I presume he would prefer an appointment in the Cavalry, and I have no doubt that he could raise a very fine troop; but whether he would be satisfied with that, or whether more could be offered with due attention to the old Cavalry Officers of known and acknowledged celebrity, I am not prepared to decide. Possibly such an appointment, with the privilege of chusing his own Lieutenant & Cornet, might induce his acceptance. And here I will take the liberty of giving it as my opinion once for all, that, when the President has fixed upon officers of established character to Command Companies, Gentlemen who prise their own honour and the reputation of their companies, it would be good policy to let them chuse or at least to recommend their own subalterns. It would facilitate recruiting, contribute much to the harmony of the Company, and, if the Captain himself is properly chosen, it may be relied on, that he will be cautious not to hazard his own and the reputation of his company with bad officers, if known or even suspected to be unfit for his purpose.
I do not recollect enough of the present officers in the Cavalry, or of those who have been disbanded, to say with decision which of them is best entitled to the Command of that Corps; but I have no hesitation in declaring it as my opinion, that Major Tallmadge (formerly of Sheldon’s horse) would not disgrace it, & is to be preferred to his former Colonel.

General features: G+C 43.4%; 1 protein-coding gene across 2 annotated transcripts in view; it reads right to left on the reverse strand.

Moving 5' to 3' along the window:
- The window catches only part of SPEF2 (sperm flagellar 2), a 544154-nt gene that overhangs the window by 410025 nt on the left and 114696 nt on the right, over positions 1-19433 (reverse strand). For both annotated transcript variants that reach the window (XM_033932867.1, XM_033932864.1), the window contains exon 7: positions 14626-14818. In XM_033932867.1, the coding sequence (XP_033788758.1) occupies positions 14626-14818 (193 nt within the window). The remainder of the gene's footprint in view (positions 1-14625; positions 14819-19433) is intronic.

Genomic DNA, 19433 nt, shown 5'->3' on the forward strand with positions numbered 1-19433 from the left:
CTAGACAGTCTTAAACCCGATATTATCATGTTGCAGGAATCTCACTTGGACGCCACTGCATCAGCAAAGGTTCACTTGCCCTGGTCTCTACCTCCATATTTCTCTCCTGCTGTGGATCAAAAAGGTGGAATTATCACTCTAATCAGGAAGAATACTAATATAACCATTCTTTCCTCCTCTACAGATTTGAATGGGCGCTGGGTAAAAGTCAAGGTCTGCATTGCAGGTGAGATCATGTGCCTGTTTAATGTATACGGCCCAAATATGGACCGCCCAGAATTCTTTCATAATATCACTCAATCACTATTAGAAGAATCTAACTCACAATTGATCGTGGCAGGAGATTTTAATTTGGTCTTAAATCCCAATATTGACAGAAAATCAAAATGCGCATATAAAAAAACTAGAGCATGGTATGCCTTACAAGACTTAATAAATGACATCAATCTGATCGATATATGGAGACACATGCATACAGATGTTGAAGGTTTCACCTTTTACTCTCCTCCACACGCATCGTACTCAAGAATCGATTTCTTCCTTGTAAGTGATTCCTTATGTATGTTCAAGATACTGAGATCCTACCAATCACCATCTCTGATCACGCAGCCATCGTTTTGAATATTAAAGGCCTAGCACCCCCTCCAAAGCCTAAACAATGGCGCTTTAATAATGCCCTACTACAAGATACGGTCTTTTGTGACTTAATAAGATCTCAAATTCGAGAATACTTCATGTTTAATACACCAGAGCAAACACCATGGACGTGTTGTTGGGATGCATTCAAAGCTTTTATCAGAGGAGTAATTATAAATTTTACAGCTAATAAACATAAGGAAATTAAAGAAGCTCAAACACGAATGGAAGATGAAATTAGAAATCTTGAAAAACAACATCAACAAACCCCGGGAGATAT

In furnishing the list I gave you when here, from whom Field-Officers might be selected for the Corps to be raised, I omitted, (not seeing his name enrolled), Major Ragsdale of the Artillery. His character in that Corps, I am told stood high. How it has happened, that he is yet in the back-ground, whether from choice or because he has been overlooked, I am unable to say. He is of this State, as Tallmadge is of New York.